The common poppy is a beautiful red flower that grows wild in most of Europe.
In Europe wild poppies are considered to be weeds that grow in cultivated fields — sometimes as a result of neglect. Even though wild poppies are considered to be weeds people have found uses for them among other things as food coloring. Also various parts of the wild poppy plant were used as folk medicine and even eaten although they are not always safe to eat.
Because of the delicate beauty of the poppy flowers, and their tendency to grow in places somewhat undisturbed by humans, at least temporarily, poppies have always inspired poets and stirred up deep emotions, thus the poppy flower is the subject of many poems.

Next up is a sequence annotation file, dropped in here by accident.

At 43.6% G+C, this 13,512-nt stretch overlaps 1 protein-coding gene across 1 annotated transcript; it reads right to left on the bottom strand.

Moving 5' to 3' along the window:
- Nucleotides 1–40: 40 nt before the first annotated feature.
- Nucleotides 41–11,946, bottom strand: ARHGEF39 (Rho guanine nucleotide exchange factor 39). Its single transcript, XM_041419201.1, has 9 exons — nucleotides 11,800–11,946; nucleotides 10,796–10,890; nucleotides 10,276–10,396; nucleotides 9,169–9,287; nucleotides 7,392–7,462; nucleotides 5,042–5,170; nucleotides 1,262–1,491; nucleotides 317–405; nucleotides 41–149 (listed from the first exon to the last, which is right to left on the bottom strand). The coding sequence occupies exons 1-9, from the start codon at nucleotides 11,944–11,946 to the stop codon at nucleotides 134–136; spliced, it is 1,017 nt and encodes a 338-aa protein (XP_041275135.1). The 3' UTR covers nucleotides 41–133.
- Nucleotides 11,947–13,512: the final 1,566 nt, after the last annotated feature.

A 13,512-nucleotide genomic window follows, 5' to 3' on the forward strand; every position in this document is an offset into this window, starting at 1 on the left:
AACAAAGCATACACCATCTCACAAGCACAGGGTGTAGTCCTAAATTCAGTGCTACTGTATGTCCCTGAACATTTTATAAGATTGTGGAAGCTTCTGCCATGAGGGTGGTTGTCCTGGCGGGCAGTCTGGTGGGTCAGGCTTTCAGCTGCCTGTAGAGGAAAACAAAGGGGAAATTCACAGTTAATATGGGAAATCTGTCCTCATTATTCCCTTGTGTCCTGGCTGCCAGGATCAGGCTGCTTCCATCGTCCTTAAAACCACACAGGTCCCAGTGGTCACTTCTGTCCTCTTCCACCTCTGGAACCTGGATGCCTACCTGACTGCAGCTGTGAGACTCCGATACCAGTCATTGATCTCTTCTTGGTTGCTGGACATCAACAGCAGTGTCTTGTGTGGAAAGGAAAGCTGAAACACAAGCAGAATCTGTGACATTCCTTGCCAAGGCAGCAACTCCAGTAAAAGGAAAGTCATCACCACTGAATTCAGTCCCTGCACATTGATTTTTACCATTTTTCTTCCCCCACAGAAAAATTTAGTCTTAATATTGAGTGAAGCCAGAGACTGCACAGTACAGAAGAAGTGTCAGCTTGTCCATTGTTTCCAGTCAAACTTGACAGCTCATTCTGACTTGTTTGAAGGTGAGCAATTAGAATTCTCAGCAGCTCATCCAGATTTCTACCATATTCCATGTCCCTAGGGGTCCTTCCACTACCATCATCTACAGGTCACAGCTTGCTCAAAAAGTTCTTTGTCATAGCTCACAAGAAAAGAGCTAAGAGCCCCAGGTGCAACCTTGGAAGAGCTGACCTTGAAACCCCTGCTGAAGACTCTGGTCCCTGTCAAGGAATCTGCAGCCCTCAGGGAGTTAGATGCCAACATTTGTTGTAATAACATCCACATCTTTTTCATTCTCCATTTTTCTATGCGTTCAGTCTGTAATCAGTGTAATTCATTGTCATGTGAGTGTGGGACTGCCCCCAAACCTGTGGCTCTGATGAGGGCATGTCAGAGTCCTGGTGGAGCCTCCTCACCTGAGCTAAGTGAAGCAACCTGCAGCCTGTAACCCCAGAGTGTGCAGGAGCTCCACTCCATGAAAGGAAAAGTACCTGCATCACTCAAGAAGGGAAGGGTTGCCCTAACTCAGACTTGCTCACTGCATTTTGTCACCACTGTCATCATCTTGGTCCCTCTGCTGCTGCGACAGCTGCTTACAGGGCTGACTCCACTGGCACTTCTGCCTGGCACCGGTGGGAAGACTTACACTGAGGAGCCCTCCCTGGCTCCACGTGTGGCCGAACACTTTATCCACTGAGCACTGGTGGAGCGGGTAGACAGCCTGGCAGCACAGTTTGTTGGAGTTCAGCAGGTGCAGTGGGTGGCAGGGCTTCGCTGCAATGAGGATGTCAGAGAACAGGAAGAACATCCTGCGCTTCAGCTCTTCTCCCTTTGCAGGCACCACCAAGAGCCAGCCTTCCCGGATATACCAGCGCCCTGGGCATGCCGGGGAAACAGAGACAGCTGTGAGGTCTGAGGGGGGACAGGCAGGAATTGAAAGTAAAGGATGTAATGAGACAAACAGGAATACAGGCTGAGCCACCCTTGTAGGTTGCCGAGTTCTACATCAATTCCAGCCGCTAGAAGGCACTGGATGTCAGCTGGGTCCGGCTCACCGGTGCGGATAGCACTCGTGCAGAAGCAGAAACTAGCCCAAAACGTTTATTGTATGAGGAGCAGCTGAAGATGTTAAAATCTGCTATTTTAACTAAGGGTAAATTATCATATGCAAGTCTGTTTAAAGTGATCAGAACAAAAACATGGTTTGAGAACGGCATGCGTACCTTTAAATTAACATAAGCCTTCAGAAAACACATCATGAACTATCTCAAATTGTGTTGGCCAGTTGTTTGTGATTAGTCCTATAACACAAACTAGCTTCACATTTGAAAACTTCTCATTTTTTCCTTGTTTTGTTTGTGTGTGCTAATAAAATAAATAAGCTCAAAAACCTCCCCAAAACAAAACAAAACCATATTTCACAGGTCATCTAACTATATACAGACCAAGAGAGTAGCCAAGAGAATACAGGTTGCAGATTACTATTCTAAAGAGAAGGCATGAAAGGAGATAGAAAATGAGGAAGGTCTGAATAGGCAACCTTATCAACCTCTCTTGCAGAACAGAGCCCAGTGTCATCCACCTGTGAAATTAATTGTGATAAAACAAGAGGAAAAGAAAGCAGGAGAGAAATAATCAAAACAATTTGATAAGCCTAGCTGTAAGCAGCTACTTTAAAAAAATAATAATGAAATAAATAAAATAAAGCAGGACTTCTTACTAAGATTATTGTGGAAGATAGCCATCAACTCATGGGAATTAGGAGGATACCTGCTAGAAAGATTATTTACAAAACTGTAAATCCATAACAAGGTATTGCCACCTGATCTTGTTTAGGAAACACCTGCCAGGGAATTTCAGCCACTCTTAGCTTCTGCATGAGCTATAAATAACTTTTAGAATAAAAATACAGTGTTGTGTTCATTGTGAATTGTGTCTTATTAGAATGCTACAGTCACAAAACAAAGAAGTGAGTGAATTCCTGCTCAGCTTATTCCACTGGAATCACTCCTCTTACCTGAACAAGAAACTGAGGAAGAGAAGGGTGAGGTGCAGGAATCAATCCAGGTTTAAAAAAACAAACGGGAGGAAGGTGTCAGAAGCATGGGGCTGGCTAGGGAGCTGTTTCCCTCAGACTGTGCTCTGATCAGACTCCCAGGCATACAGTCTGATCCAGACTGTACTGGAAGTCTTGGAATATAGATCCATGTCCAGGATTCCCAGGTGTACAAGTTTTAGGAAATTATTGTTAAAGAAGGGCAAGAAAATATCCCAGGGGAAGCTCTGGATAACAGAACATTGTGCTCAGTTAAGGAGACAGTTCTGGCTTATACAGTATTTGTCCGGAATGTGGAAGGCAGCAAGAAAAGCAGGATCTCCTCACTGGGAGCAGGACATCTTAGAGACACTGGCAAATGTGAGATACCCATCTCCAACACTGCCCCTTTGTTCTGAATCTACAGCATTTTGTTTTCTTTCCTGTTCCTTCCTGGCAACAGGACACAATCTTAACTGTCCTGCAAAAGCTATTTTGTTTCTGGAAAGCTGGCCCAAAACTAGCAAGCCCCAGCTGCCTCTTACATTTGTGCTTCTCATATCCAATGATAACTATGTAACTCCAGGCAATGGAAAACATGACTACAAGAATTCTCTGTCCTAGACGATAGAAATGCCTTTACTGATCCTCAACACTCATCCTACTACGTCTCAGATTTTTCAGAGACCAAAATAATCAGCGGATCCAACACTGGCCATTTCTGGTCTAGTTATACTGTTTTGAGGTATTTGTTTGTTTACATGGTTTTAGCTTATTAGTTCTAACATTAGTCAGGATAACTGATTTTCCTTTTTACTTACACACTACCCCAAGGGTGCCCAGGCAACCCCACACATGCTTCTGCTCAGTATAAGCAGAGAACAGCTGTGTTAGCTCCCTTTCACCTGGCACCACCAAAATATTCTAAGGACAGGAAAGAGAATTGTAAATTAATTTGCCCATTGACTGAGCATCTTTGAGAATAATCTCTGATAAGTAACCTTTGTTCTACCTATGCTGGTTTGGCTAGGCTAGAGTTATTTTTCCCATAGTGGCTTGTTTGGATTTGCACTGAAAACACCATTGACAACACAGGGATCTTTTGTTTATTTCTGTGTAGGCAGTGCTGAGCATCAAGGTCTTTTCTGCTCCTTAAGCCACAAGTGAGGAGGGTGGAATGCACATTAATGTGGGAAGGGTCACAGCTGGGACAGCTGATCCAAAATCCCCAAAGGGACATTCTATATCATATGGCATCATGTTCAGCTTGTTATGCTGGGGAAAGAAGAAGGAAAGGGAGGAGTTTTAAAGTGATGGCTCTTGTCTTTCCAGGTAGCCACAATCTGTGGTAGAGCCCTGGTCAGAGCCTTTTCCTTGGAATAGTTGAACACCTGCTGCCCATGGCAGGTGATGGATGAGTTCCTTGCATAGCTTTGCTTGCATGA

In Canada, and other countries of the British Empire, the most widely known poem that uses the symbol of the poppy flower is “In Flanders Fields” by John McCrae. In that poem the powerful image of the poppy flowers is used to show a vivid picture of the site of a recent battle where the former battlefield became the grave site of the fallen soldiers. The association between war and increased wild poppy growth was known since much earlier times, but the vivid depiction in McCrae’s poem stuck.
It is now so deeply ingrained in the culture that the poppy flower has become a symbol of blood spilled in the battlefield and the lives lost to war. Because real poppy flowers are too delicate to handle and wear, artificial poppy flowers are worn as a lapel pin before Remembrance Day as a sign of respect.